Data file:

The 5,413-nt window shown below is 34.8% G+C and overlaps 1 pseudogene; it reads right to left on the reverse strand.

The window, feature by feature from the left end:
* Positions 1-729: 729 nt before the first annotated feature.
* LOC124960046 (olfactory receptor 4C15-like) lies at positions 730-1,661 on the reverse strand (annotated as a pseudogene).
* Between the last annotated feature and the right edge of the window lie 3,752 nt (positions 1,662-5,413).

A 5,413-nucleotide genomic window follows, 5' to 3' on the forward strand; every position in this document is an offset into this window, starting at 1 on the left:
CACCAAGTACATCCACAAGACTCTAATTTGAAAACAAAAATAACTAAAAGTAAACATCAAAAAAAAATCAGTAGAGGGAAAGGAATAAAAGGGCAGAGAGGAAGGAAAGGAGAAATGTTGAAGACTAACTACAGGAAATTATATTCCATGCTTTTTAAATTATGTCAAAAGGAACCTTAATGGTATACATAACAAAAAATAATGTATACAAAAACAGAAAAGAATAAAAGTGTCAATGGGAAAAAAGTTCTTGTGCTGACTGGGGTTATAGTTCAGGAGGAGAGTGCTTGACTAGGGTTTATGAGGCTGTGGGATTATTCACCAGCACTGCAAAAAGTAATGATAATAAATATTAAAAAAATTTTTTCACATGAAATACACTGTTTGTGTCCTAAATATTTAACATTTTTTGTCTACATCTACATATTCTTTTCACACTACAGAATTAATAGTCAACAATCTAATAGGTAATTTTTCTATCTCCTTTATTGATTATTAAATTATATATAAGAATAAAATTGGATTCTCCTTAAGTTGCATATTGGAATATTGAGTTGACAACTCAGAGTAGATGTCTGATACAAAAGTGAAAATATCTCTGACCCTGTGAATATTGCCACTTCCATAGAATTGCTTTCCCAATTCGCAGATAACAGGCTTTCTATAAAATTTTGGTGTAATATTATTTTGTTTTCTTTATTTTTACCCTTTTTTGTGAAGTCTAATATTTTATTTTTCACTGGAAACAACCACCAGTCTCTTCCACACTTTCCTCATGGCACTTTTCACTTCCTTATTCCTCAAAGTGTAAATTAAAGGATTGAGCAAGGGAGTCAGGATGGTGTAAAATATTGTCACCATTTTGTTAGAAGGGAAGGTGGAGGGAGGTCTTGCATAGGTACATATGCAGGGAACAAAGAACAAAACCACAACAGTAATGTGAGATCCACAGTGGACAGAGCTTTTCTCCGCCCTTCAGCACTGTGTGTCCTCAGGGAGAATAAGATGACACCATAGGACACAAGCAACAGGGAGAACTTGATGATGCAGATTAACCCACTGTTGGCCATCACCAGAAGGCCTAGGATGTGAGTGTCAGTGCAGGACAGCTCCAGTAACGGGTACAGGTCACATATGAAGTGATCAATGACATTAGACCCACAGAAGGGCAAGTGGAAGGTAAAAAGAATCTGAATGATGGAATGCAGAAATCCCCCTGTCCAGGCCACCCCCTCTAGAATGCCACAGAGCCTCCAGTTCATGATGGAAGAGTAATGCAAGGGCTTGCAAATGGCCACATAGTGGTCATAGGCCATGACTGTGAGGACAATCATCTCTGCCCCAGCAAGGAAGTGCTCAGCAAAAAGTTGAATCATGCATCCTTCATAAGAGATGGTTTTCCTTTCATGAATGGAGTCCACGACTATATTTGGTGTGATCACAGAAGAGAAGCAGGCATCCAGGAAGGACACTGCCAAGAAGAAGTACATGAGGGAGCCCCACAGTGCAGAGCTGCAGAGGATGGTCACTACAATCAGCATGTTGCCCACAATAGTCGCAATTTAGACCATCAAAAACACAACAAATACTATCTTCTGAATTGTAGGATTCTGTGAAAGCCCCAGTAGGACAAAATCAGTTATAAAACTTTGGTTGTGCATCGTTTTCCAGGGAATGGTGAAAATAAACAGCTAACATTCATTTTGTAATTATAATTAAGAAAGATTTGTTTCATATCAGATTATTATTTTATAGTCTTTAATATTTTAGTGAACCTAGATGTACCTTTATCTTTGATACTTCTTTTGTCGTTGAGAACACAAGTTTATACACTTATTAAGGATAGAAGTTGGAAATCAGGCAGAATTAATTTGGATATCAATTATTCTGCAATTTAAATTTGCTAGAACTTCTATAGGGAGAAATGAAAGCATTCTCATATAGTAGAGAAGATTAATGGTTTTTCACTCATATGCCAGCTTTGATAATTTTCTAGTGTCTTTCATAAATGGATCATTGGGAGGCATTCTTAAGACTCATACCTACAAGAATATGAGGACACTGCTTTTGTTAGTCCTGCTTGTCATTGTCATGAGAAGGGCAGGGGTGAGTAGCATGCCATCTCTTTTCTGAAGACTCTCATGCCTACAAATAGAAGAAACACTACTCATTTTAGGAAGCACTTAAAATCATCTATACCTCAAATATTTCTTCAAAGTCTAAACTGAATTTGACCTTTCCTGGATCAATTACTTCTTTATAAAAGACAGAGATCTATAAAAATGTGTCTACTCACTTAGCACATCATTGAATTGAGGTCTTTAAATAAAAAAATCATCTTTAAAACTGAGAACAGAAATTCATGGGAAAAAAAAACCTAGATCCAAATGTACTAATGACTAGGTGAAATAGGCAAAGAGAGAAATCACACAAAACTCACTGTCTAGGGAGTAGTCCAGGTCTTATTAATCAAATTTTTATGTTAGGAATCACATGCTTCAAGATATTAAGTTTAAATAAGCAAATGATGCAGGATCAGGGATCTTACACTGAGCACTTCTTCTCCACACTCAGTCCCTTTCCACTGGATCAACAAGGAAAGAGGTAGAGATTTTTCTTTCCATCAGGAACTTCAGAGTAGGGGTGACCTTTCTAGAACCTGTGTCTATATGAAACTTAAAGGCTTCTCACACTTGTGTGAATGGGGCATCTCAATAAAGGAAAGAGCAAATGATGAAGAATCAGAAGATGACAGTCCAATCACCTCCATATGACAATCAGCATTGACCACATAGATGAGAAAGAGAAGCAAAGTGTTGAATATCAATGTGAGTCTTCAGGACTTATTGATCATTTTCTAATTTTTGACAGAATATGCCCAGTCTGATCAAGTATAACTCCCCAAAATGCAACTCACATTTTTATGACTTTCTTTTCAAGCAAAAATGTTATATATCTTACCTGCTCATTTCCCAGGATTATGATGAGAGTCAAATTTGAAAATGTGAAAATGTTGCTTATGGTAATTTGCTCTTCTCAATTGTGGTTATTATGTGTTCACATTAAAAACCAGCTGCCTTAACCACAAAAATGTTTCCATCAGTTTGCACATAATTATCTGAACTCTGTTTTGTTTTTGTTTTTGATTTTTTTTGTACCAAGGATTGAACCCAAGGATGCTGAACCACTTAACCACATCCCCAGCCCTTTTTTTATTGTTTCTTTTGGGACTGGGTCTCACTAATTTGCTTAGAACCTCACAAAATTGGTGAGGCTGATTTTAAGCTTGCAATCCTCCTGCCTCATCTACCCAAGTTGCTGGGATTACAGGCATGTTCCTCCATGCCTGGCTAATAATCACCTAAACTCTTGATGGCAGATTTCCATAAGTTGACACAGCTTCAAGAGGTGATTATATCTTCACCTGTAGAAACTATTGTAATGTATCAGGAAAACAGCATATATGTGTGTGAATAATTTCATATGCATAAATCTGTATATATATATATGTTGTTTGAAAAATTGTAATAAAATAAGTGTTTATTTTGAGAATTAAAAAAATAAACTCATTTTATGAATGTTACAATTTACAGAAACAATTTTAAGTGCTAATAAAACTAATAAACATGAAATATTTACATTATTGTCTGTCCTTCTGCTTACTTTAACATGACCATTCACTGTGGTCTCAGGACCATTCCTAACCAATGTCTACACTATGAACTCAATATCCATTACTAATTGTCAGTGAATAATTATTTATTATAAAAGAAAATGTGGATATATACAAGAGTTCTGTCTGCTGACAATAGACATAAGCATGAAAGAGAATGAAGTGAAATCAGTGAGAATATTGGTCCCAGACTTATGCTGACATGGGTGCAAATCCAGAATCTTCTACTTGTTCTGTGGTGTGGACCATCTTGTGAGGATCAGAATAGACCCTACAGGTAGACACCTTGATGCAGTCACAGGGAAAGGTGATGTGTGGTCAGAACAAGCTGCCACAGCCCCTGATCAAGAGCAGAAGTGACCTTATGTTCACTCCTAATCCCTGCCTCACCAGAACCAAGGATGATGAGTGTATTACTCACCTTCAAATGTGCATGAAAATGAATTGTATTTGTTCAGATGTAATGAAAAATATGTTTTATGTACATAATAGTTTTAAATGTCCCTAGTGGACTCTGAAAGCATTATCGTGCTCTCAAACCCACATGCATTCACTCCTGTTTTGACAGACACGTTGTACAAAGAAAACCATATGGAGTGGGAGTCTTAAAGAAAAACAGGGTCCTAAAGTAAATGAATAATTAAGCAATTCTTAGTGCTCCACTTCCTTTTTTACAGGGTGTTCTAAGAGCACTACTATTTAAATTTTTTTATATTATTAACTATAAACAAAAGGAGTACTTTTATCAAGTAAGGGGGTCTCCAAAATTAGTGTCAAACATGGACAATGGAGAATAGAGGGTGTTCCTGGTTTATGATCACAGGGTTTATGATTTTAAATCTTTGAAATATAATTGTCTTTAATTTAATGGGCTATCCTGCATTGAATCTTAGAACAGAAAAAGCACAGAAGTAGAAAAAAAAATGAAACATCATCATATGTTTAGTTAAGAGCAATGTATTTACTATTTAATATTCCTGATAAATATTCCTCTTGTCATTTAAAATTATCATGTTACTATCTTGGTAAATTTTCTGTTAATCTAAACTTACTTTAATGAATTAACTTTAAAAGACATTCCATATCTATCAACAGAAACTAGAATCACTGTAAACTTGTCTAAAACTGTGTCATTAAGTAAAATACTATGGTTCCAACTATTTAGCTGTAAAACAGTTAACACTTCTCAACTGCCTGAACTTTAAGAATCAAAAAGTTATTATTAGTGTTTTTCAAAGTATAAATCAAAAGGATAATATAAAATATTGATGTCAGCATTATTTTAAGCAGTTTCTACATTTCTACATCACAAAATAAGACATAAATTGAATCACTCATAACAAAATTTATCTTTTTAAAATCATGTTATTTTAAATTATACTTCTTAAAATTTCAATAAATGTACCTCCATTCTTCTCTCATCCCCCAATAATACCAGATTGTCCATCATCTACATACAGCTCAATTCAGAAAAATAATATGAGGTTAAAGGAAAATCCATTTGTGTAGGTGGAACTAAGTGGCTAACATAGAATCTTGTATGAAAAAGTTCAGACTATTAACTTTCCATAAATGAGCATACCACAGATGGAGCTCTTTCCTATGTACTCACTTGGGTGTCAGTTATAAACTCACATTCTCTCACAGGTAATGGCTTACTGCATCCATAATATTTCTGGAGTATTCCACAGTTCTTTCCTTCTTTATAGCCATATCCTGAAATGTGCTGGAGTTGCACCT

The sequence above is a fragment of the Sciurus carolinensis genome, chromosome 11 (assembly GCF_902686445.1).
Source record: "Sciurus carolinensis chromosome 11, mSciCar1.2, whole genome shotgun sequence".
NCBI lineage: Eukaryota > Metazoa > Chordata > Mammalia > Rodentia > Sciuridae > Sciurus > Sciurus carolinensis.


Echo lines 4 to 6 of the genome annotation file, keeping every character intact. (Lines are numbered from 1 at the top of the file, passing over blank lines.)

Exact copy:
* LOC124960046 (olfactory receptor 4C15-like) lies at positions 730-1,661 on the reverse strand (annotated as a pseudogene).
* Between the last annotated feature and the right edge of the window lie 3,752 nt (positions 1,662-5,413).

A 5,413-nucleotide genomic window follows, 5' to 3' on the forward strand; every position in this document is an offset into this window, starting at 1 on the left: